Aim's first album, termed as coffee table hip-hop, definitely carved out a distinctive sound for the man from the West coast of England. Hinterland builds upon this with some sweet beats, merging all kinds of styles. The song with Kate Rogers is poigant modern soul, Souls of Mischief rip it like the natural born emcees that they are, and their is a phat performance by Diamond. The rest of the album is made up of sweet samples and loops to bounce to - if you haven't listened to AIM before your in for a total treat, because it is all good!
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on 12 March 2002
i am a big fan of aim, particularly his early 12's and the album cold water music.
sadly, hinterland is, for me sorely lacking the elements that made his previous music so good. gone is the atmosphere of c.w.m. gone also is the big sound of his more up-beat hip-hop tunes such as loop dreams, and the simplicity and feeling of their brilliantly worked loops.
i feel that what we are left with lacks purpose, and seems to wander off, ending up sounding like a film score rather than a collection of separate tunes. not one of the tunes really stands out.
maybe this will be your thing, but for me hinterland is a real dissapointment.
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on 18 February 2003
What is all this speak of hinterland being inadequate? True, cold water music is a hard album to follow up, but i think hinterland is a match for it in all aspects. The vocal tracks on offer are brilliant, kate rodgers latest contribution far better than her last effort on cold water music while stephen jones delivers a brilliant falsetto to make a beautiful song out of good disease. Equally, the rap offerings shine with diamond d and the souls of mischief providing tight rhymes - all this over the usual dope beats AIM so often provides. Admittedly some of the instrumentals do drag on a little but that is not enough to convince me this album deserves no less than five stars.
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on 10 February 2016
If you like the others albums from Aim then you will love this.
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on 20 November 2014
All time classic.
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on 7 July 2002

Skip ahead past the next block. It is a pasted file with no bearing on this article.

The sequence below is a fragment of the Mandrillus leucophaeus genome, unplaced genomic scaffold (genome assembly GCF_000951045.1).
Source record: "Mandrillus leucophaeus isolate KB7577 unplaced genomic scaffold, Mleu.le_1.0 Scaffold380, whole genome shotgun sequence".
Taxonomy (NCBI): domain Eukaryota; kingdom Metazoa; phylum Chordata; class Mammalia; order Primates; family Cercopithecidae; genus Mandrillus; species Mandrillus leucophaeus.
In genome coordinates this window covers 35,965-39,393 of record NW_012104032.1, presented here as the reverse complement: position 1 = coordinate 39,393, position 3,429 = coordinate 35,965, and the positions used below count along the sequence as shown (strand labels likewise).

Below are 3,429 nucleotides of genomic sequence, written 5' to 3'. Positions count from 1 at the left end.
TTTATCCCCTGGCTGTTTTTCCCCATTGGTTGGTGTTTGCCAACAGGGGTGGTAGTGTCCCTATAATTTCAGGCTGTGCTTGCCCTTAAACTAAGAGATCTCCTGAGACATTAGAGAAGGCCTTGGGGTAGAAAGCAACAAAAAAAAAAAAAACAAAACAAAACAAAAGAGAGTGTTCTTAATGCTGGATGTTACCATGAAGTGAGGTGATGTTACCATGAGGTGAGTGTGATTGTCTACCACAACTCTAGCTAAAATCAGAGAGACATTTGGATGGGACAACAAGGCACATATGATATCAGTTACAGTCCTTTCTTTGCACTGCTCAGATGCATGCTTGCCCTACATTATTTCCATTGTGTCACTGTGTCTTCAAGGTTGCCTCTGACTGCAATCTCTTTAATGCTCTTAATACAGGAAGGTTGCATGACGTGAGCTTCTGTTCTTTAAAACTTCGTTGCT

i had to write a review because the average rating for this LP was 4 stars and it certainly doesn't deserve it. i would give it 2.5 stars but i can't. i couldn't give it 2 because its not that bad. so 3 it is.
i bought this blind, solely of the quality of the previous LP Cold Water Music. when i got home and eagerly lashed it out onto the turntable i was let down by what turned out to be a distinctly average LP. not what i was expecting.
okay, there are a couple of fairly decent efforts, such as "The Omen" (rescued by Diamond D's rap) and the more laid back "From a Seaside Town", but the rest is fairly bland stuff.
the very essence of what made Cold Water Music so sublime got lost somewhere in a deep hole and decided not to turn up on Hinterland. its a dissapointment, but he had a pretty difficult task of following a debut album like that. Just get Cold Water...
...and if anybody wants to buy a pretty much unplayed Hinterland (2xLP) at a good price...
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on 26 September 2002
I was very disapointed by Hinterland, after hearing much of Aims' earlier releases, including the phenomenal Cold Water Music, I was really looking forward to this release. Then I listened to it. It lacks the heart and soul of Cold Water Music, and while there are highlights, (Linctus, From a Seaside Town) the rest of the album simply passed me by with little effect. Its a neither here nor there affair, losing sight of its roots while at the same time finding nothing new either. Trying too hard to tap into the mainstream perhaps?